Thursday, November 13, 2008

New spin on Copyright and Culture

Link: here.

This article adds a new idea to the whole copyright affecting culture concept.
Sanchez talks about how Corey Doctorow says that people want more culture, like books, music, and movies just for the shared experience with other people, or "something to talk about around the water cooler". But Sanchez then adds that culture might be a bit deeper than that.

He says that the demand for culture is a result of the culture from the past. In other words, people want new things because of things that they already know they like having been exposed to it already. For example, someone who likes rock music and wants to buy more knows that they like the music because they have already heard it and they know that they like it.

Sanchez goes on further to say that if this kind of trend in culture is true then it is impossible to predict what the market / culture would look like in a future free-culture. He says that if everything became free with no consequences of pirating then blockbuster hits would decease because there would be now profit in making them. Then other mash-ups , remixes, and homebrews could emerge as the new popular thing.

The idea is interesting. If all piracy laws on copyrights were to vanish then in a few generations (after the people that remembered the blockbuster and expensive content have gone) people will want content that they are exposed to which will be homebrews and remixes. But maybe some form of homebrew may be more popular than another and that one will start to get more attention than the rest and someone may find a way to make money off of it thus starting the cycle all over again; with the the most popular type of content being the one that is most readily pushed upon consumers. So maybe the long tail effect is a never ending one.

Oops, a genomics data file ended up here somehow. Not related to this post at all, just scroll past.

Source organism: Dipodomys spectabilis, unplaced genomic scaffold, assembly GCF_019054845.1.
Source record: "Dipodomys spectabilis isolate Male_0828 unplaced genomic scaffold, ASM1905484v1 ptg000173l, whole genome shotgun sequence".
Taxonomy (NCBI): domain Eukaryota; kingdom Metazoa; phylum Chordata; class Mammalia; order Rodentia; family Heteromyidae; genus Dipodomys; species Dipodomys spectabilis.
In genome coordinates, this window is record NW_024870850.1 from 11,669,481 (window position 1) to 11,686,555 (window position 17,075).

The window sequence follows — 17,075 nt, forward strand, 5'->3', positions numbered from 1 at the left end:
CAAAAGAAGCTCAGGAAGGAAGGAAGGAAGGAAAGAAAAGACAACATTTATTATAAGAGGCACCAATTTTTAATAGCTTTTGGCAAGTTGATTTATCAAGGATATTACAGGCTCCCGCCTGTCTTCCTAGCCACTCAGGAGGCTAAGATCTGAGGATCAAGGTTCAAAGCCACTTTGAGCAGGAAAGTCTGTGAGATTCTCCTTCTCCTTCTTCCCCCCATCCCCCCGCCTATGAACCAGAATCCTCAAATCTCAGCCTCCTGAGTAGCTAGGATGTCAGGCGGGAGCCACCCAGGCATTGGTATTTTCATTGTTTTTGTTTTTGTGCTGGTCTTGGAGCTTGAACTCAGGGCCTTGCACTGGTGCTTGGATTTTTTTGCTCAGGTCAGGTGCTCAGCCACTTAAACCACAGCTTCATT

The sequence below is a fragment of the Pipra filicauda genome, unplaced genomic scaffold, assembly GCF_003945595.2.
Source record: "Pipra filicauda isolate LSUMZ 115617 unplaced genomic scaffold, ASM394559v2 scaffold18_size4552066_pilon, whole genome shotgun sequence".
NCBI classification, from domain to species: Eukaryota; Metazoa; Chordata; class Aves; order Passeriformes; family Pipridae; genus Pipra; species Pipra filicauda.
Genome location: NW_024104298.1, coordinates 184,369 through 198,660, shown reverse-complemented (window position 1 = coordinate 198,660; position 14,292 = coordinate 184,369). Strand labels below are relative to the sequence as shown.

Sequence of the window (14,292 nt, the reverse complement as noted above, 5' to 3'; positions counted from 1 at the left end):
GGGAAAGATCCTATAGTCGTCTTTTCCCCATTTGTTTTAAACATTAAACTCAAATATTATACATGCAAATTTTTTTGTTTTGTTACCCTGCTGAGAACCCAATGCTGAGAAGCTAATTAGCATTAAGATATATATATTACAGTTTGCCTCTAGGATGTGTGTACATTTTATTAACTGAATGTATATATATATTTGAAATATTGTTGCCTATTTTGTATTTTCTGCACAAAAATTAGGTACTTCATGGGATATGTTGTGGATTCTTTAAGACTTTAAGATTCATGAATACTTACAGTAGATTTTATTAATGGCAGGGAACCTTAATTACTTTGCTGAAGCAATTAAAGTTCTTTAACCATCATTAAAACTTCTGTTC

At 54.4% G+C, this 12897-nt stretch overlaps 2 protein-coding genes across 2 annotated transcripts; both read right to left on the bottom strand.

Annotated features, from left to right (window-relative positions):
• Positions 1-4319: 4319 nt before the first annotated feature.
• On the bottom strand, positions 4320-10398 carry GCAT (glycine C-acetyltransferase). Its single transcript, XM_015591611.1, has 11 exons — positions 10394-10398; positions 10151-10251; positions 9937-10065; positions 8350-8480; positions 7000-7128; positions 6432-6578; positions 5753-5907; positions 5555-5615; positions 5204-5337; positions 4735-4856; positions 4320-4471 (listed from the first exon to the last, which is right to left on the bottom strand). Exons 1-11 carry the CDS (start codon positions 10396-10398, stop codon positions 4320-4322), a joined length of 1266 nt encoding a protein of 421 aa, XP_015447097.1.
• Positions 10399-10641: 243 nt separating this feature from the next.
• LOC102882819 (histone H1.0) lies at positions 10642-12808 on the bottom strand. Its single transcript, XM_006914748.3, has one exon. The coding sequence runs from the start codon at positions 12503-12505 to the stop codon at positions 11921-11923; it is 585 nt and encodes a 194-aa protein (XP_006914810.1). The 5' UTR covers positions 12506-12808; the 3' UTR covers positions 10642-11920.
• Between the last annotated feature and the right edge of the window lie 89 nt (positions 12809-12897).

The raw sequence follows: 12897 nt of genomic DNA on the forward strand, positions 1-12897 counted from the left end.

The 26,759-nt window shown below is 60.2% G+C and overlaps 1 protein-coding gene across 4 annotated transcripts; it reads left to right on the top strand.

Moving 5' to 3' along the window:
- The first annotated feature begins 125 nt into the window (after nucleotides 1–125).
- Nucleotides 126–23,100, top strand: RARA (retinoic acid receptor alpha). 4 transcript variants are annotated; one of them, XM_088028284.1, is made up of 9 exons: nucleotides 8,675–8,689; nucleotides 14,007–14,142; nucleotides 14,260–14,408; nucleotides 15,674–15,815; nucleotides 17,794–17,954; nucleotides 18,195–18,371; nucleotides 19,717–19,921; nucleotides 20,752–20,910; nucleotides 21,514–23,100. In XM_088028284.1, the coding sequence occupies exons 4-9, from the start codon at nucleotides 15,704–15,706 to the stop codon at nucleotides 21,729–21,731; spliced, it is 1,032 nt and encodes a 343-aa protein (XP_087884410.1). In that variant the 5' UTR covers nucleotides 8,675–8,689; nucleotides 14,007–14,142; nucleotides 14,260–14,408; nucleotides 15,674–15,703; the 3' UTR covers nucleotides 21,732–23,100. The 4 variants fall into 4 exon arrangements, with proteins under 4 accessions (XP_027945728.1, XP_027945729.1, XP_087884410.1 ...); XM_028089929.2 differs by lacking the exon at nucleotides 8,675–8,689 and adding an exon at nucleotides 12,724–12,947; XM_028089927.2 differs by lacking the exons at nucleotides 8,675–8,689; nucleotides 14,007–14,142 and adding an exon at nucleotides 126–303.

HAYNE said...

I see where Sanchez is going with his line of thought, but I think he's kind of throwing the whole thing just a little out of proportion. Entertainment has been around since the beginning of time, from gladiators to symphonies in Vienna and so forth; he should take into consideration the fact that entertainment has evolved into an industry over the years. Even with the millions of copyright violation and pirating acts that are committed everyday, the entertainment industry is still going strong. For the entirety of one of our nation's big sources of revenue to completely collapse at the hand of "homebrews" seems a tad unlikely.

Jacob Bowman said...

I think Cory Doctorow's original argument holds together a bit better. That is, Sanchez really just contradicts Doctorow in that aspect. The original article doesn't really foresee doom and collapse, but just warns copyright that it's getting in the way of something bigger, and it's really just wasting its time. I'm not sure if I entirely agree with that, but he certainly presents a good argument for it.